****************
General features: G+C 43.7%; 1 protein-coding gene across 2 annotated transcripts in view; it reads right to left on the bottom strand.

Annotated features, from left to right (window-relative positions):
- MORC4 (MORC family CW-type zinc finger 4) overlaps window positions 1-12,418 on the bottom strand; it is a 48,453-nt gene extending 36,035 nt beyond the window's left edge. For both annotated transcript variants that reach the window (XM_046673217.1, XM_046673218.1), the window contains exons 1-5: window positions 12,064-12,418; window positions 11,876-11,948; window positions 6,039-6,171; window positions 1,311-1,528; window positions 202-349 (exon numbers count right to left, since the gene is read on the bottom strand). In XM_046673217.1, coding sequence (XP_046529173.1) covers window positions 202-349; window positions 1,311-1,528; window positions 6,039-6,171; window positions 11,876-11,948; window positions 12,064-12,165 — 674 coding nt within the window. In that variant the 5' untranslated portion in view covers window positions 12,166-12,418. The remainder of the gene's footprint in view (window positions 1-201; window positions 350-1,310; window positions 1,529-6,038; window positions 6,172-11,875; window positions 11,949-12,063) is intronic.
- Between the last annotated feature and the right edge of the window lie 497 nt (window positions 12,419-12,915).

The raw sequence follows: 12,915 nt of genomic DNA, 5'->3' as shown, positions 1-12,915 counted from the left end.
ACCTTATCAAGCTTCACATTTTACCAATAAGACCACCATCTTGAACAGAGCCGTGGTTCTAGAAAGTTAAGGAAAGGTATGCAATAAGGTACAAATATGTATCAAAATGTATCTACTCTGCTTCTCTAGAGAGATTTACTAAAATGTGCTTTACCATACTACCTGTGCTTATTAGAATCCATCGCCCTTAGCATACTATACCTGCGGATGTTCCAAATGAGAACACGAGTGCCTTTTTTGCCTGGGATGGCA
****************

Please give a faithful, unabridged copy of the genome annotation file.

General features: G+C 43.7%; 1 protein-coding gene across 2 annotated transcripts in view; it reads right to left on the bottom strand.

Annotated features, from left to right (window-relative positions):
- MORC4 (MORC family CW-type zinc finger 4) overlaps window positions 1-12,418 on the bottom strand; it is a 48,453-nt gene extending 36,035 nt beyond the window's left edge. For both annotated transcript variants that reach the window (XM_046673217.1, XM_046673218.1), the window contains exons 1-5: window positions 12,064-12,418; window positions 11,876-11,948; window positions 6,039-6,171; window positions 1,311-1,528; window positions 202-349 (exon numbers count right to left, since the gene is read on the bottom strand). In XM_046673217.1, coding sequence (XP_046529173.1) covers window positions 202-349; window positions 1,311-1,528; window positions 6,039-6,171; window positions 11,876-11,948; window positions 12,064-12,165 — 674 coding nt within the window. In that variant the 5' untranslated portion in view covers window positions 12,166-12,418. The remainder of the gene's footprint in view (window positions 1-201; window positions 350-1,310; window positions 1,529-6,038; window positions 6,172-11,875; window positions 11,949-12,063) is intronic.
- Between the last annotated feature and the right edge of the window lie 497 nt (window positions 12,419-12,915).

The raw sequence follows: 12,915 nt of genomic DNA, 5'->3' as shown, positions 1-12,915 counted from the left end.
ACCTTATCAAGCTTCACATTTTACCAATAAGACCACCATCTTGAACAGAGCCGTGGTTCTAGAAAGTTAAGGAAAGGTATGCAATAAGGTACAAATATGTATCAAAATGTATCTACTCTGCTTCTCTAGAGAGATTTACTAAAATGTGCTTTACCATACTACCTGTGCTTATTAGAATCCATCGCCCTTAGCATACTATACCTGCGGATGTTCCAAATGAGAACACGAGTGCCTTTTTTGCCTGGGATGGCA